WFUBMC Receives $7.5 Million for Hypertension Research
Wake Forest University Baptist Medical Center has been awarded $7.5 million from the National Institutes of Health (NIH) to continue its research into how the body regulates blood pressure and what goes wrong to cause high blood pressure.
"Knowing more about how blood pressure is regulated could lead to new drugs that are more effective than those available today," said Carlos Ferrario, M.D., lead researcher and director of the Hypertension and Vascular Disease Center.
The grant is for five research projects that are based on an important discovery the research team made in 1989: they identified a new hormone that helps regulate blood pressure. In their current work, they want to learn more about how the body makes the hormone and the hormone''s role in regulating blood pressure.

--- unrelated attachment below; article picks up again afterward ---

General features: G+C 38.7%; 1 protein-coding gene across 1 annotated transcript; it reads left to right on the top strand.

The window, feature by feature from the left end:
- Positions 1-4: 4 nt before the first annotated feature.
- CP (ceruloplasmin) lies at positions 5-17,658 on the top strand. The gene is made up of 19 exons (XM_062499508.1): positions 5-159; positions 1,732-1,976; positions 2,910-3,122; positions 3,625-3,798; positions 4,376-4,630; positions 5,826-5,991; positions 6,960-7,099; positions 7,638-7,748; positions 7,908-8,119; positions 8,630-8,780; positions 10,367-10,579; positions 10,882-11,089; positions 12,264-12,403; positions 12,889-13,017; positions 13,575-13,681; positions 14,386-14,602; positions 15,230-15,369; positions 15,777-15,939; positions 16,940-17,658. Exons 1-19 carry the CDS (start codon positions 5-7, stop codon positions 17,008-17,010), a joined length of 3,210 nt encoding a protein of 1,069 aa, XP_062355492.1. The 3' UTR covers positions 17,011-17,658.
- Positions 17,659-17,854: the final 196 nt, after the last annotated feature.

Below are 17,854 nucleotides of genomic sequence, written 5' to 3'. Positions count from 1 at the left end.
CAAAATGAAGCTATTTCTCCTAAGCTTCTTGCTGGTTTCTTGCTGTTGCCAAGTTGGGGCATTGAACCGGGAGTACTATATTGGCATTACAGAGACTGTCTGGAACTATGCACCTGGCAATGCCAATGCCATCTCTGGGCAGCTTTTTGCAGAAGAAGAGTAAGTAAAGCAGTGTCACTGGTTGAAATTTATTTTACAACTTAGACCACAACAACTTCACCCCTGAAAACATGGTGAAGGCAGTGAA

The research grant, which is for five years, is a continuation of funding from the NIH. During their previous grant period, the research team''s findings were published in more than 80 articles in professional journals. Important discoveries included the fact that angiotensis (1-7) may also play a role in preventing the rapid cell growth that causes blood vessels to eventually reclose after they have been treated with angioplasty or other artery-opening procedures.
"...The work could be the basis for new tools to treat cardiovascular disease," wrote one of the NIH representatives who approved the grant award.
Research project leaders, in addition to Ferrario, are Bridget Brosnihan, Ph.D., Mark Chappell, Ph.D., Debra Diz, Ph.D, Peg Gallagher, Ph.D., and Elizabeth Tallant, Ph.D.
Hypertension is a major risk factor for cardiovascular disease, the leading killer of both men and women in the United States. However, fewer than 23 percent of adults have blood pressure in the optimum range of 120/80. The Southeast, often called the stroke belt, has the highest rate of stroke in the country.
Media Contacts: Karen Richardson, (336) 716-4453 or Jim Steele, (336) 716-3487.5/13/1999http://www.wakehealth.edu/News-Releases/1999/WFUBMC_Receives_$7_5_Million_for_Hypertension_Research.htm
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